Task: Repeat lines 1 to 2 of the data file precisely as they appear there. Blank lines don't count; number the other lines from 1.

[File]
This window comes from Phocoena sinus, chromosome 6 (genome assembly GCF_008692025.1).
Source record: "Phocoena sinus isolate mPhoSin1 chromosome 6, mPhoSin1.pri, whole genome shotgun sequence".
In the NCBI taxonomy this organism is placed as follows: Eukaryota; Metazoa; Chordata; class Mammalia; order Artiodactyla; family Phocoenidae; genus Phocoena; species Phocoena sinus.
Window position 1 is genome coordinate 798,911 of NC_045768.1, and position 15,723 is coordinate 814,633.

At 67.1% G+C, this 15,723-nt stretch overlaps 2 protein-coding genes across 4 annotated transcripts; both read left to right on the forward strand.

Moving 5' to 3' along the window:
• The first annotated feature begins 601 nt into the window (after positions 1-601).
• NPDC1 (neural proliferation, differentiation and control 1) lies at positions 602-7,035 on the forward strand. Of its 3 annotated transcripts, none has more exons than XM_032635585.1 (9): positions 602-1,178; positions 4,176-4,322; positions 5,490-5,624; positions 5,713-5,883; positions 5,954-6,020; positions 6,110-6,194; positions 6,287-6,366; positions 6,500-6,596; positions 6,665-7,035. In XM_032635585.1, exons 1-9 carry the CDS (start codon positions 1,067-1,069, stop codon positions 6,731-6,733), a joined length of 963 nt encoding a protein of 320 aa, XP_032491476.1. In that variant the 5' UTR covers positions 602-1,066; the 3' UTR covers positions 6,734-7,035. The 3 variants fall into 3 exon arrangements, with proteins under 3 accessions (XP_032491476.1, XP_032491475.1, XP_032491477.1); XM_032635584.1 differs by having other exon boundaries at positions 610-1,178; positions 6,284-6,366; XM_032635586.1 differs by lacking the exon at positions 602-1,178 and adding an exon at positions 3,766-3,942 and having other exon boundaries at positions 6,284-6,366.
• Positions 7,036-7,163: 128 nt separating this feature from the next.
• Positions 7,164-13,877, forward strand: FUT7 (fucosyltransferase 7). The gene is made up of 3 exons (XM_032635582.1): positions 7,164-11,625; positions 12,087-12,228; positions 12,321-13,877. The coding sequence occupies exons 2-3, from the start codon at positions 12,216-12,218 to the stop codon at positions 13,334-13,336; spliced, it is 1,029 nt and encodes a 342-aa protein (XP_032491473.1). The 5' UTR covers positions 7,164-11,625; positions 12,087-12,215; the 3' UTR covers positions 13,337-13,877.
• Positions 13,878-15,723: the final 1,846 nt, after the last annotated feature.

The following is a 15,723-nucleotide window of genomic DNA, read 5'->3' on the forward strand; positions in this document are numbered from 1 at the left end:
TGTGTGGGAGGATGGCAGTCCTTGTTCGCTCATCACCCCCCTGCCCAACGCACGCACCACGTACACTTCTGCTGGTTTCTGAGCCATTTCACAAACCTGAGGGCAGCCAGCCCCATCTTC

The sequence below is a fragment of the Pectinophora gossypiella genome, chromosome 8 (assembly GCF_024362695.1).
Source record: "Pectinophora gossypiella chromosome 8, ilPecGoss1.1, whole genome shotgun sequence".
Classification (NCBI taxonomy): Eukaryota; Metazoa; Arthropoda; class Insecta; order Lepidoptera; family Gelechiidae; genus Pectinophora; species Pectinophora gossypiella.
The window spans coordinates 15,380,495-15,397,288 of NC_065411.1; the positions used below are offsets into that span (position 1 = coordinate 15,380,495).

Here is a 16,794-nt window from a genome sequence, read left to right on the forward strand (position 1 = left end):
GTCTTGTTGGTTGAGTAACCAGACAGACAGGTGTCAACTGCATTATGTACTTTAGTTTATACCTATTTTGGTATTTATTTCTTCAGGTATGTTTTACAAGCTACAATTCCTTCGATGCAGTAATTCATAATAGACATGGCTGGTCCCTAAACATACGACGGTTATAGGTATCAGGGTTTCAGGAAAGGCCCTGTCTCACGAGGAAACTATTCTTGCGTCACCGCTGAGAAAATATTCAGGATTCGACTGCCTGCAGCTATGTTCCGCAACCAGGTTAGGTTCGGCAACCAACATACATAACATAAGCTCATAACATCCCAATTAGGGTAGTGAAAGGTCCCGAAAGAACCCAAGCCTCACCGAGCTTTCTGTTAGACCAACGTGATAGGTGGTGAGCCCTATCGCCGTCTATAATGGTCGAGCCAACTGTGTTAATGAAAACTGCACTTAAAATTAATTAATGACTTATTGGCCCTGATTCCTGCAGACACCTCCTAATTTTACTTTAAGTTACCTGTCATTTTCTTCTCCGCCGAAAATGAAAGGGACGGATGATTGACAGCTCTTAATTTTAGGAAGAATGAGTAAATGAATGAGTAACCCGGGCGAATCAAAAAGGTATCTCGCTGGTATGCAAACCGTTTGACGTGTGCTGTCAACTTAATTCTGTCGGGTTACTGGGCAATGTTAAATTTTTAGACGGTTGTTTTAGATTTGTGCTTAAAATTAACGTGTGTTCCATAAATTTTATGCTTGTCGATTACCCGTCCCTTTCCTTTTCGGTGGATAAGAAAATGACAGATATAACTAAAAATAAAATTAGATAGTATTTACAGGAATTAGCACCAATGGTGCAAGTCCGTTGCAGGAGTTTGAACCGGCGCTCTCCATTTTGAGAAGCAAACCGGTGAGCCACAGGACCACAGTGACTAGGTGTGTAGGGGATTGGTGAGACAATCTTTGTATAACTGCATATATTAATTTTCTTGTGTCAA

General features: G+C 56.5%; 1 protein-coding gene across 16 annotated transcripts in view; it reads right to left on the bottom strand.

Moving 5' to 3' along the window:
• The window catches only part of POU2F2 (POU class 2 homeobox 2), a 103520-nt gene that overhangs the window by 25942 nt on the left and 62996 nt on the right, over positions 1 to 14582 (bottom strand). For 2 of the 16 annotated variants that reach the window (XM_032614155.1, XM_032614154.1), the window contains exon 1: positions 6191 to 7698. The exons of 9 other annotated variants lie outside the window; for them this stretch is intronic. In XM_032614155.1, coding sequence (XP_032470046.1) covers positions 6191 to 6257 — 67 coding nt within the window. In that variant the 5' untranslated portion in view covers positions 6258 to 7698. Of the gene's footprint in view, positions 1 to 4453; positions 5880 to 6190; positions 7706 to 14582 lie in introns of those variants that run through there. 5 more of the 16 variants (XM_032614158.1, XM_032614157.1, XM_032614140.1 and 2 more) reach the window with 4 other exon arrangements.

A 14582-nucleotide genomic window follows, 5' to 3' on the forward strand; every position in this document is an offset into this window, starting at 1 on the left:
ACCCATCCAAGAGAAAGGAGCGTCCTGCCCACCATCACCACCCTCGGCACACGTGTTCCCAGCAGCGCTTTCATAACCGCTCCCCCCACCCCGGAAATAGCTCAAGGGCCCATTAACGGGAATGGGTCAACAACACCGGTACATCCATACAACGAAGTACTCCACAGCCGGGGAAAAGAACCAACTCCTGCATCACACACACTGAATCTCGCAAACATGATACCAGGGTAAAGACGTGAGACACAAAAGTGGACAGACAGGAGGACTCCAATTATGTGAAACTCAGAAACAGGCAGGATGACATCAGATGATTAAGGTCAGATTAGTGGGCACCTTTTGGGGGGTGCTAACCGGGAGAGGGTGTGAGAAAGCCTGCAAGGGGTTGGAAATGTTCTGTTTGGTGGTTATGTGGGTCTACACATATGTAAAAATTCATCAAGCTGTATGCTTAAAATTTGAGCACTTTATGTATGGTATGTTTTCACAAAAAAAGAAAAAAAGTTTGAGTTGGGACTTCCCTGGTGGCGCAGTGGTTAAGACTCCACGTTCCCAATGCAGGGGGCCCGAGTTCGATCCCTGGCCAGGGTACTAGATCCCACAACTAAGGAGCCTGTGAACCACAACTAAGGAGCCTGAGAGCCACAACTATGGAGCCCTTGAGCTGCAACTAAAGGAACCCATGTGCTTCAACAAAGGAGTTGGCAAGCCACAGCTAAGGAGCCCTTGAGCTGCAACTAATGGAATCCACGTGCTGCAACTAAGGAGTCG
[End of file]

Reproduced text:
This window comes from Phocoena sinus, chromosome 6 (genome assembly GCF_008692025.1).
Source record: "Phocoena sinus isolate mPhoSin1 chromosome 6, mPhoSin1.pri, whole genome shotgun sequence".